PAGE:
Today’s Lady News: Saudi Arabian Women Can Vote Or Run For Office Without Male Approval In 2015

  • Saudi women will be able to vote and run for office without a male guardian’s approval in 2015, an official has announced. Women in Saudi Arabia require a male guardian’s permission — usually a father, brother or husband — to work, travel, study abroad, and marry, along with numerous other activities. Some see King Abdullah’s recent support of giving more rights to Saudi women as a slow sign of progress. [Atlanta Journal-Constitution]
  • Argentina’s president Christina Fernandez de Kirchner has thyroid cancer and will take 20 days off in January for surgery and recuperation. [BBC]
  • Secretary of State Hillary Clinton tops the list of most admired women in the world, according to a Gallup poll. Clinton is followed by Oprah Winfrey, Michelle Obama, Sarah Palin, and Condoleezza Rice, respectively. [New York Times]
  • The Girl Scouts have released a book called MEdia aimed at girls ages six to eight about interpreting media images around them. [Mediaite
  • Breastfeeding mamas across the country held nurse-ins at Target stores to show their support for a mother’s right and responsibility to feed her child in public. Breastfeeding women are routinely asked to leave stores or go into the bathroom while breastfeeding their babies in both public and private locations, even in states where there are laws on the books protecting it. [Huffington Post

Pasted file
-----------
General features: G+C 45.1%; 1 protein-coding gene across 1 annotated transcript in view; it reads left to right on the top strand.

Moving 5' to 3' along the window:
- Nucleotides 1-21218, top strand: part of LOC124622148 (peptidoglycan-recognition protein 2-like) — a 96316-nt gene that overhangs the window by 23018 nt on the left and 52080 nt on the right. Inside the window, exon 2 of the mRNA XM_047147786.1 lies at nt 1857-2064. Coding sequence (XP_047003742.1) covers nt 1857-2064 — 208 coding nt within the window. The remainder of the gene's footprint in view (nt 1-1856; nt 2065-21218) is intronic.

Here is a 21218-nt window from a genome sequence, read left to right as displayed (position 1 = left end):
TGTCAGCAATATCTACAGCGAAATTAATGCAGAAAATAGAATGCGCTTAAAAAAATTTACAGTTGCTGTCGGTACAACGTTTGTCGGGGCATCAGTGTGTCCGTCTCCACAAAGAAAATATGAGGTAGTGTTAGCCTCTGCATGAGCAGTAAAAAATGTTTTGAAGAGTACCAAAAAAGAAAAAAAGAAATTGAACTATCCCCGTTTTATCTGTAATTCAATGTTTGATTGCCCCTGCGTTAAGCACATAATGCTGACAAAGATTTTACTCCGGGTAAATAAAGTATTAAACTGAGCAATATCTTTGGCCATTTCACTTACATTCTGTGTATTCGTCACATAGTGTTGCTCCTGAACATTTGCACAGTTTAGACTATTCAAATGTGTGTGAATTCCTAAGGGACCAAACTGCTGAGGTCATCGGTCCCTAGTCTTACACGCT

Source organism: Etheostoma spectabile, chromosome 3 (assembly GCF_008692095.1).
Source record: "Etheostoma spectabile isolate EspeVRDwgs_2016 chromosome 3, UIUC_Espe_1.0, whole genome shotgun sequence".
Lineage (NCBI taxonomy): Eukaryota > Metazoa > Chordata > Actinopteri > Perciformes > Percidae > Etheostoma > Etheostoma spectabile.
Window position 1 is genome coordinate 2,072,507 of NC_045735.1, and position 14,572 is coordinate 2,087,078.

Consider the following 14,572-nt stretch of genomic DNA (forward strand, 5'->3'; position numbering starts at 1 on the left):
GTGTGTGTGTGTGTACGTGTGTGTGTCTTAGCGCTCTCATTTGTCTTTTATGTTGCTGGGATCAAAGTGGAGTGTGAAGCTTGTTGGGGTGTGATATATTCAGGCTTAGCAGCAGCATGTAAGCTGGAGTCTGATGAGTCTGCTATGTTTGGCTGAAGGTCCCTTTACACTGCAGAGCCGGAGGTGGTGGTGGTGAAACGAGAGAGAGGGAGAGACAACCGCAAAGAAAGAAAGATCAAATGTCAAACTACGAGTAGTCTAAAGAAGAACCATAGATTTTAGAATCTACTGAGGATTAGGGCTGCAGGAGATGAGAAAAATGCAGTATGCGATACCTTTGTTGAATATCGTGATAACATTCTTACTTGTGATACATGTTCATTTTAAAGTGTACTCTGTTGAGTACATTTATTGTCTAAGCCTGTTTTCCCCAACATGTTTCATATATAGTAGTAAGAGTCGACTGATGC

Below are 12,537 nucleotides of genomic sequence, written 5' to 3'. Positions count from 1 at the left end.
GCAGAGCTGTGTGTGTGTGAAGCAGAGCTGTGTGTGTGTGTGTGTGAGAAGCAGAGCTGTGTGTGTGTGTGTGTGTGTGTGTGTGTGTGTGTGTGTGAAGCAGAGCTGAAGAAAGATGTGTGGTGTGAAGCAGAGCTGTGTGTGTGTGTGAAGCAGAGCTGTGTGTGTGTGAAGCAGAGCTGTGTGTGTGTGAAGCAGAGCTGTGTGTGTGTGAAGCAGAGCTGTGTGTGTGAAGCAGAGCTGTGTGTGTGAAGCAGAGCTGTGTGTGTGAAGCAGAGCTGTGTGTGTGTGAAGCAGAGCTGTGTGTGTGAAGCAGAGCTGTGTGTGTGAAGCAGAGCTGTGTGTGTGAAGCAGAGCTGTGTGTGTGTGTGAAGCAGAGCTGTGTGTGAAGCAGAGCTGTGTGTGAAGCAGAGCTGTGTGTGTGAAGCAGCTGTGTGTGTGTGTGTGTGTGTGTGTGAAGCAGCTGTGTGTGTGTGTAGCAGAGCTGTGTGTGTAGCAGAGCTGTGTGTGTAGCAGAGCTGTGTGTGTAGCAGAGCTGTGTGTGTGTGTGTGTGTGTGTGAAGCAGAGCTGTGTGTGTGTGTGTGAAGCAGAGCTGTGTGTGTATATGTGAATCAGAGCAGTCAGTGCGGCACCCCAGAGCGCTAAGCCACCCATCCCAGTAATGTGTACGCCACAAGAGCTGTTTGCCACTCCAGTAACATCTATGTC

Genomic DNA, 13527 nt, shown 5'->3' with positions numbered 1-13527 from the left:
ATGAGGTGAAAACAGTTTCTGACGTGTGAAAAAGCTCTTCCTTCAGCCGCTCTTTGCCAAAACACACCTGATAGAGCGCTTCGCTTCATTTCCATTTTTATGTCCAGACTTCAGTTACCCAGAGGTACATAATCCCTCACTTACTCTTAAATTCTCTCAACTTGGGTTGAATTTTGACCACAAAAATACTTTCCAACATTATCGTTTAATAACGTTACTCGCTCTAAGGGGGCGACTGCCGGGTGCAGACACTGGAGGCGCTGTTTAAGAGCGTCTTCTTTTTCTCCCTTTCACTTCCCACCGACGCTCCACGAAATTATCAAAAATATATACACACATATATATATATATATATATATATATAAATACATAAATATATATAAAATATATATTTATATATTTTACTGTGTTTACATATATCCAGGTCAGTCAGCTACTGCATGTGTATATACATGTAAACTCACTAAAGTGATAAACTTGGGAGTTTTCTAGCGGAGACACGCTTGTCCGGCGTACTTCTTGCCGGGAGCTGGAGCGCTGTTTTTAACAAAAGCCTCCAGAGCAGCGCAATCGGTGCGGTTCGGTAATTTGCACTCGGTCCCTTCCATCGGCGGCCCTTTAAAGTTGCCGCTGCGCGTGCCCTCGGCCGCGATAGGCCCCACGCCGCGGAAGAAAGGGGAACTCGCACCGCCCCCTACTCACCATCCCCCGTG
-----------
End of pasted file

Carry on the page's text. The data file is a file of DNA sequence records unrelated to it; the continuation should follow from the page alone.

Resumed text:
• On black beauty salons as the birthplace of political activism. [Madame Noire]
  • Venezuala’s health minister said women with faulty breast implants made from industrial-grade silicone by the French company POP can go to hospitals and have them removed. [Guardian UK]
  • Abortions to reduce multiple births — called “selective reductions” — are on the rise in the UK. [Telegraph UK]
  • A 28-year-old midwife delivered her own baby at home with only the aid of her mother’s makeup mirror. Yikes. Congratulations, mom and baby! [BBC]
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